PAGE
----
by Dick Morris | February 5, 2014 12:07 am
The best way to move immigration reform through the House and to get it passed is to involve the governors of the border states — California, Arizona, New Mexico, and Texas — in the enforcement of the process.
No Republicans, no Independents, and damn few Democrats trust Barack Obama. To condition immigration reform on the successful sealing of the southern border — as Senator Cornyn’s amendment and Rep. Paul Ryan’s talking points suggest — will only work if there is an effective method of certifying that it has been done.
Who can possibly trust this president after his repeated misrepresentations of what his own programs contain? There is no way the Republican base or GOP legislators will accept his say-so that the borders are sealed.
Yet, the concept of predicating and conditioning immigration reform on the effective end of the open door on our Southern border makes eminent sense. Once legalization proceeds, it is obvious that illegal immigration — new illegal immigration — will ratchet up, just as happened after the 1986 amnesty under Ronald Reagan. With the prospect of the suspension of the immigration laws dangled in front of the peoples of South and Central America and Mexico, we can expect them to show up at the border to wait their turn.
So the answer is to seal the border before legalization proceeds. But how can we trust Obama to do this and to tell us the truth about his progress toward that goal?
Enter the governors.
The Republican governors in Texas, New Mexico and Arizona can be the umpires of the system. California, the fourth border state, is Democrat, of course, and we cannot look there for an honest broker. But, if the immigration law considered by the House required the unanimous certification of all four border state governors that the targets for sealing the border have been met before legalization takes place, we will have a workable bill that can pass. With Texas and Arizona likely to stay in Republican hands for some time, the GOP will have an effective check to be sure that the border is, in fact, sealed.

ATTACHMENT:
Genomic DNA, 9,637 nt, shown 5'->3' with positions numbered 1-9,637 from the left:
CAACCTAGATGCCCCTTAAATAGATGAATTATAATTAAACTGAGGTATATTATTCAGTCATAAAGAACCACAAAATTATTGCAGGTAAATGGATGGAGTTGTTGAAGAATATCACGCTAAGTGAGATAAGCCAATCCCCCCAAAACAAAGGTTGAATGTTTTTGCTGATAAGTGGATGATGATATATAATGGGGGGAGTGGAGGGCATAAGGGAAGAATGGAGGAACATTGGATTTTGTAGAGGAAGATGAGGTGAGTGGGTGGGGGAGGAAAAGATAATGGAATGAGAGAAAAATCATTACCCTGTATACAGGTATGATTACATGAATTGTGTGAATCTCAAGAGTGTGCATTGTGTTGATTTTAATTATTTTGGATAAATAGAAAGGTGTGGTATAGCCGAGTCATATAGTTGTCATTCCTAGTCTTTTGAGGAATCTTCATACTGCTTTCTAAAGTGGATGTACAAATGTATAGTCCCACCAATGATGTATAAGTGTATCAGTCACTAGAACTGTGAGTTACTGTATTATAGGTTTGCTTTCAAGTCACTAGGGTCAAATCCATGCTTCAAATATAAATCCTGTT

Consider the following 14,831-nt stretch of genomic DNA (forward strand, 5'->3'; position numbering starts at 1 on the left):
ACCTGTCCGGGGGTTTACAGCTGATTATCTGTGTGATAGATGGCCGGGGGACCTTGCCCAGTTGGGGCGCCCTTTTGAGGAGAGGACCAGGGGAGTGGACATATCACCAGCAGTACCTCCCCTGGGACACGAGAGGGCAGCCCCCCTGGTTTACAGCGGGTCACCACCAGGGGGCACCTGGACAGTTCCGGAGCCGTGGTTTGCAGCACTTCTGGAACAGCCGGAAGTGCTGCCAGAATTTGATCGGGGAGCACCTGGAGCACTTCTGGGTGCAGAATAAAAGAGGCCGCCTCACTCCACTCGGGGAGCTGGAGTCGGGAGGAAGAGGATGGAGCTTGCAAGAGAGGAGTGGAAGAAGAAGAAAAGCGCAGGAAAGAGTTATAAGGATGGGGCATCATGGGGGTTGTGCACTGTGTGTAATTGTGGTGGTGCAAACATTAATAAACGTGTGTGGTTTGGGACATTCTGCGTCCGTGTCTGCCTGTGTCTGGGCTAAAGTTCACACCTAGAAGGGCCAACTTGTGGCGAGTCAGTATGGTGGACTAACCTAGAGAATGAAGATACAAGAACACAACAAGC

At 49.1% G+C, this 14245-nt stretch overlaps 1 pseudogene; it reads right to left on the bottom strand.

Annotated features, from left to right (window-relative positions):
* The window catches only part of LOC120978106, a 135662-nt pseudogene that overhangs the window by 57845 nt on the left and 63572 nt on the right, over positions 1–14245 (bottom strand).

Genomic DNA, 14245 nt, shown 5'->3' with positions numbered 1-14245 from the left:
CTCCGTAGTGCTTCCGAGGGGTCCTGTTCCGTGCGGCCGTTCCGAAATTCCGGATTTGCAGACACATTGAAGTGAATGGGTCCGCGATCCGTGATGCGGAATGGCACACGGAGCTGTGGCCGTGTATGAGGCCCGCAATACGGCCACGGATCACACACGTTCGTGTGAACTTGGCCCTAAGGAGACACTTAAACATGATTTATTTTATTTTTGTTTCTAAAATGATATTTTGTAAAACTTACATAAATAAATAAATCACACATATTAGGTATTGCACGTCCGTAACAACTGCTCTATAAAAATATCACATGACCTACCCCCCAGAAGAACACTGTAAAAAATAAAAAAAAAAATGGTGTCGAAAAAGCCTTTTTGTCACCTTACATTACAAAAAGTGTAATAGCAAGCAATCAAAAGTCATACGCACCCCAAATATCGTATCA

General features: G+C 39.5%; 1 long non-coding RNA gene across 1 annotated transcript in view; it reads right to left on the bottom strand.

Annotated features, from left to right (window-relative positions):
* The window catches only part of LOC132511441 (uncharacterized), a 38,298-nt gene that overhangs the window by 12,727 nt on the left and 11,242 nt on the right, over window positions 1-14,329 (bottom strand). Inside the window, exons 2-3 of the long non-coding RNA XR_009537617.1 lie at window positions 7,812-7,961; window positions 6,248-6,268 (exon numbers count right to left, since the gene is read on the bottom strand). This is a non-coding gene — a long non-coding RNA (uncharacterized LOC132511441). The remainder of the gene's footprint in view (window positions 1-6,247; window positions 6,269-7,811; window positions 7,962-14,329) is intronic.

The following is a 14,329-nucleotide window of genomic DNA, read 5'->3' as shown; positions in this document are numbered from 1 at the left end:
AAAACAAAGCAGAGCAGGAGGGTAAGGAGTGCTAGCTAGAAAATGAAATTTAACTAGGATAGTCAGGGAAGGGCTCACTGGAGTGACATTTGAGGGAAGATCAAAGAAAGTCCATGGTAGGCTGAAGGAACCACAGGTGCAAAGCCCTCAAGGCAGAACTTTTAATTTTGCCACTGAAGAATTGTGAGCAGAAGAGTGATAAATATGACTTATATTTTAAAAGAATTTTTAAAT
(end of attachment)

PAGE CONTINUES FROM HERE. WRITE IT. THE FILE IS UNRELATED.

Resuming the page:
And, in fact, the administration will have to seal it. If they don’t, the 11 million people currently in the U.S. illegally will exist in limbo awaiting legalization. Their demands will encourage enforcement on the border. They will be the hostages to the effort to stop illegal immigration.
Essentially, the Republicans have separated working from voting, staying in the country from citizenship, meeting immigrants’ economic needs from satisfying the Democratic Party’s political needs.
Once the 11 million can stay here legally, without threat of deportation, few will care whether they can vote or not — except for Democratic politicians who will care and complain loudly.
Republican immigration reform should bar government benefits for these illegal immigrants, something these hard-working people will not mind.
By granting half a loaf — work and legal status, not citizenship and voting — Republicans will defuse the issue, remove the block on their ability to win Latino votes and shoot down the Democratic hopes of a permanent majority.
Some conservatives call this approach “amnesty.” But if you commit a misdemeanor — possession of a small amount of drugs, for example — and you are arrested, come before a judge, are found guilty, and then are sentenced to pay a fine, is that amnesty? No, amnesty is when you walk away scot-free. The illegal immigrants this legislation will legalize will all have to pay a fine and back taxes. This is no amnesty. It is appropriate justice.
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